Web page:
A Turning Point For Central Coast Wildfires

Aug 28, 2020

Welcome to KAZU's weekly news roundup where you'll find the top local stories of the week and a few select national stories from NPR.

Green shoots of hope are emerging across the charred landscape of the Central Coast. A lightning storm forecast for early this week fizzled and the weather has finally begun to cooperate with firefighting efforts. Cooler temperatures and lighter winds allowed fire crews to begin to turn the corner. After days of uncertainty, those evacuated because of the River and Carmel fires can now go home. UC Santa Cruz was cleared Wednesday and Scotts Valley residents got the go ahead to return Thursday.

KAZU’s Hannah Hagemann, in Santa Cruz, noted the change in mood midweek, saying, “It’s too early to call it a turn around (in the CZU Lightning Complex Fire), but there definitely is a change in attitude.” She spoke with KAZU’s Doug McKnight about what it’s like on the ground

Containment as of Friday morning:

  • CZU Lightning Complex Fire - 26%
  • River Fire - 66%
  • Carmel Fire - 71%
  • Dolan Fire - 20%

For updates, resources and coverage on the Central Coast wildfires, KAZU is keeping you informed online.

The numbers don’t share the full extent of the damage. The loss of homes and habitat will affect our community for a long time. 

KAZU’s Michelle Loxton reported on the decisions local residents make when faced with an evacuation order.

And KAZU’s Erika Mahoney visited a strawberry field in Salinas. Farm workers have been harvesting produce under smoky skies.

1A wants to hear your story about living through the fires. You can leave a voicemail at 855-236-1212, use the 1A VoxPop app, or send a voice memo to 1a@wamu.org. 1A will share some of the stories Tuesday, September 1. You can hear 1A weekdays at 9 a.m. on 90.3 KAZU or kazu.org

Nationally, NPR reported on the effects of Category 4 Hurricane Laura as it slammed the Gulf Coast.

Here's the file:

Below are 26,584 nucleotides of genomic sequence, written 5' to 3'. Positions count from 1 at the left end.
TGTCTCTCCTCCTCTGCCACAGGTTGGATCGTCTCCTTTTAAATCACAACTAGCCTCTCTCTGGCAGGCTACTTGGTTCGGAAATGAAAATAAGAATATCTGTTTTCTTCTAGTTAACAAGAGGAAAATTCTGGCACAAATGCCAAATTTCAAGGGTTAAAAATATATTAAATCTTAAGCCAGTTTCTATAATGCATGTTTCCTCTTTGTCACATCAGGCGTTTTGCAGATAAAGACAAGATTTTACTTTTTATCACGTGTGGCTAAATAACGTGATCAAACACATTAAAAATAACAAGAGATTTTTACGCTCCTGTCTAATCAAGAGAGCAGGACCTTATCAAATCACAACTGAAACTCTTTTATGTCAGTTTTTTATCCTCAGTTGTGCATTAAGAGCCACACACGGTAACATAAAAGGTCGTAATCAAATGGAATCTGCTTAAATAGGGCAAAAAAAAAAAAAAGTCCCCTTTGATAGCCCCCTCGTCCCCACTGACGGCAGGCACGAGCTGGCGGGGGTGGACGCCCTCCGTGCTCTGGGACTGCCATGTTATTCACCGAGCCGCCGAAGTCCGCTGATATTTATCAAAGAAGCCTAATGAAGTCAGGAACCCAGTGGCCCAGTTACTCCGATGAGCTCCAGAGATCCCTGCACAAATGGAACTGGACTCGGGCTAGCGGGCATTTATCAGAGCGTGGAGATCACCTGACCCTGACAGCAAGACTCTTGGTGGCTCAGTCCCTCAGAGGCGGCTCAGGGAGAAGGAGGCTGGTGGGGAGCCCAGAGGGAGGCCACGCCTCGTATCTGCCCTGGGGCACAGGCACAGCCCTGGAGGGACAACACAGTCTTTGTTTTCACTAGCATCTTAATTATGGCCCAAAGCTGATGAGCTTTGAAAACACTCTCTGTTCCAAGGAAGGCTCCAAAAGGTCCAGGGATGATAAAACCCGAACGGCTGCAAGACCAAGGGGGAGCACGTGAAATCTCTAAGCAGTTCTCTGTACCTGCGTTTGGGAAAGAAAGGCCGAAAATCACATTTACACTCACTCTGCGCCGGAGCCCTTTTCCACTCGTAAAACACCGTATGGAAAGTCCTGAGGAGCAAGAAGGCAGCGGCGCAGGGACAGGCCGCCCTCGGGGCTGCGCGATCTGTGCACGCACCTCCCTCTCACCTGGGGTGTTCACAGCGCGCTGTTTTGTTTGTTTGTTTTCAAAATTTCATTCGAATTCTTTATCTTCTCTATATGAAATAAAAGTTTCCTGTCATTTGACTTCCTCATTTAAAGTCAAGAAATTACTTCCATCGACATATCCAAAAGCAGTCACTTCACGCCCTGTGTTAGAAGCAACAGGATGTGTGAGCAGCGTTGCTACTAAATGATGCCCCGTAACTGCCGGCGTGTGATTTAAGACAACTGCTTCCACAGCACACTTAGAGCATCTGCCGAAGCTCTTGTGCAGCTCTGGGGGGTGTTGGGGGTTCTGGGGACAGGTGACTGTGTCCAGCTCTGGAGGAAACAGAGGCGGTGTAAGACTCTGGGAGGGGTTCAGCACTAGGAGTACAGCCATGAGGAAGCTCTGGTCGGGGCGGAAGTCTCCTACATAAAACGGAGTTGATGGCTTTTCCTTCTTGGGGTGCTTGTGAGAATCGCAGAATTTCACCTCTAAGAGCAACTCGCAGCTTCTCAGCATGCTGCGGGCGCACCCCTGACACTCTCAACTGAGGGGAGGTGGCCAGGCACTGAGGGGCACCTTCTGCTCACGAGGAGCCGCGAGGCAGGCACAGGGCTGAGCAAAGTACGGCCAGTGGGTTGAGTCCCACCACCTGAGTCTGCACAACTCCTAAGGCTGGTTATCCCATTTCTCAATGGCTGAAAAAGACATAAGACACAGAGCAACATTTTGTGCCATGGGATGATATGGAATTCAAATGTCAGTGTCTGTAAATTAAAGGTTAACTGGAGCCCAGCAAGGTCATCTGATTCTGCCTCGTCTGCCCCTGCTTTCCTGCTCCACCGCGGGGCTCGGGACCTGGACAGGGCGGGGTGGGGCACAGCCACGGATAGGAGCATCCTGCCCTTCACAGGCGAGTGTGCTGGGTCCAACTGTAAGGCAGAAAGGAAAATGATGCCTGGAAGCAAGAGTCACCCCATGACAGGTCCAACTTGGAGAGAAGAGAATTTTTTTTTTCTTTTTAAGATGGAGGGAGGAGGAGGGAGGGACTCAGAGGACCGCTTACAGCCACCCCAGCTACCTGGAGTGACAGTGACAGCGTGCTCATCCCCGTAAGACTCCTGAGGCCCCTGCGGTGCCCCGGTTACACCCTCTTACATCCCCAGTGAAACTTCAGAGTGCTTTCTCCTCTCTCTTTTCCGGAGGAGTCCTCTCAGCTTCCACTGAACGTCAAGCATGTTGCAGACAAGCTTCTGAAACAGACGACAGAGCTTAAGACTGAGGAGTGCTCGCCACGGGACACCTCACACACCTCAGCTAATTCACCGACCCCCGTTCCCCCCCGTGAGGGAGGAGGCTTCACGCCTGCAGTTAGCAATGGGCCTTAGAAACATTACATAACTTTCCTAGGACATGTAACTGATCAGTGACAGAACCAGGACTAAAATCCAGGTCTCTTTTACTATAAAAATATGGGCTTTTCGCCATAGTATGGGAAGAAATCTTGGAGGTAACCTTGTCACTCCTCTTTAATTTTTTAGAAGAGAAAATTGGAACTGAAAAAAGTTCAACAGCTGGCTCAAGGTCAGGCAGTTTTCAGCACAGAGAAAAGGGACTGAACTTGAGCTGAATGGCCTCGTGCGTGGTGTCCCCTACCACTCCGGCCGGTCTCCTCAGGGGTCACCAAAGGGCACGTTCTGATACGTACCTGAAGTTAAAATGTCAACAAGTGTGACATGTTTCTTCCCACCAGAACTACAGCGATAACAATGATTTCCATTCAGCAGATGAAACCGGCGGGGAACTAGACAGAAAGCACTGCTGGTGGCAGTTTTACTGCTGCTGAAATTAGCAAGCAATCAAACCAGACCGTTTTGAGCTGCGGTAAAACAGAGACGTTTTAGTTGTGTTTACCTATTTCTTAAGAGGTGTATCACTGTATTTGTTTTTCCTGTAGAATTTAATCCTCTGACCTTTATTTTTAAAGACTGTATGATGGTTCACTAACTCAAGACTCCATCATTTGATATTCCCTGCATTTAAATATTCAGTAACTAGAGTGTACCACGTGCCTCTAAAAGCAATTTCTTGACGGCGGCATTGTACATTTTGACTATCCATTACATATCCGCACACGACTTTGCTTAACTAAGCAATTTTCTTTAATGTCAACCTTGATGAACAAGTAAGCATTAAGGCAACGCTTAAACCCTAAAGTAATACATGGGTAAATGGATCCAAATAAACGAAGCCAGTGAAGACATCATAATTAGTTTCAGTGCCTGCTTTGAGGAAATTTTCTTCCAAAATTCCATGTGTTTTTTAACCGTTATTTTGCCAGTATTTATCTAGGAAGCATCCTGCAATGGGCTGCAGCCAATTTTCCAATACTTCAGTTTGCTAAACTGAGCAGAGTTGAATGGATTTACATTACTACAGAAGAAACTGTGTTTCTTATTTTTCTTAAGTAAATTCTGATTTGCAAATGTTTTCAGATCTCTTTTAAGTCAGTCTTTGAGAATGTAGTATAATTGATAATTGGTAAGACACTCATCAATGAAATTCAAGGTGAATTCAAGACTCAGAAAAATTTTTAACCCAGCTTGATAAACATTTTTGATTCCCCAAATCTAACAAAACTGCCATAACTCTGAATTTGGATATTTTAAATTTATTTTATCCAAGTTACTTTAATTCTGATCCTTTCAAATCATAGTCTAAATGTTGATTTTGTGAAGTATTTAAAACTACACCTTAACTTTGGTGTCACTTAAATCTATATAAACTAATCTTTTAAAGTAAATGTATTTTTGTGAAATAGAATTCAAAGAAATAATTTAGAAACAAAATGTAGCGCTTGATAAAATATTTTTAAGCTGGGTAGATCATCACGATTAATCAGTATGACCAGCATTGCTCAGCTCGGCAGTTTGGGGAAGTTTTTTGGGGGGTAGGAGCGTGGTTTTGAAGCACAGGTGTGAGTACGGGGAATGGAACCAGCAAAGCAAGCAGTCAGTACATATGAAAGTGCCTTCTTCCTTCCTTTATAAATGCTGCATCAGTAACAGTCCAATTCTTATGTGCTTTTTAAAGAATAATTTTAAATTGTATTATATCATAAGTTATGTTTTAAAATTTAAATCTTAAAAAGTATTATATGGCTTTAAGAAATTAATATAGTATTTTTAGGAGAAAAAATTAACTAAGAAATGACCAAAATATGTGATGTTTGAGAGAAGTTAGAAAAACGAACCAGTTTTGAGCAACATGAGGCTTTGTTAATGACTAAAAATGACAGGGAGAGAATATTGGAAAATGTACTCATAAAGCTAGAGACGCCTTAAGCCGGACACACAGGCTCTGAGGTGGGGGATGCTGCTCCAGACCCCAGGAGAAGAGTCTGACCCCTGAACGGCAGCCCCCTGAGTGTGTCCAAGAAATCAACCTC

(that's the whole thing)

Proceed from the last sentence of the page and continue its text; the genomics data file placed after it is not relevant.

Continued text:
These natural disasters are particularly hard to go through amid COVID-19. The World covered a study based on what happened after wildfires forced thousands of people to evacuate their homes in Fort McMurray, Alberta, in 2016. The study predicts an increase in mental illness following the pandemic.

Locally, COVID-19 is still challenging our communities: 

Republicans held their historic virtual convention as President Donald Trump and his supporters presented the case for four more years. President Trump closed out the final night of the RNC from the White House's south lawn, an unprecedented move that watchdogs criticized as an illegal mixing of government and campaign activity. 

NPR continues special coverage, America Reckons with Racial Injustice. On this Friday, 57 years after the March on Washington, thousands are gathering in D.C. to demand an overhaul to the criminal justice system and push for racial equality in a march called "Get Your Knee Off Our Necks."   

At a time when our country feels divided, trustworthy national and local news is vital. Yesterday, for the first time in California's history, public radio stations up and down the state united for one special day of support for California Public Radio Day

KAZU listeners from Bonny Doon to Big Sur stepped forward to make a contribution, and you still have time to participate. Thank you to everyone who donated. 

Until next week,

The KAZU Team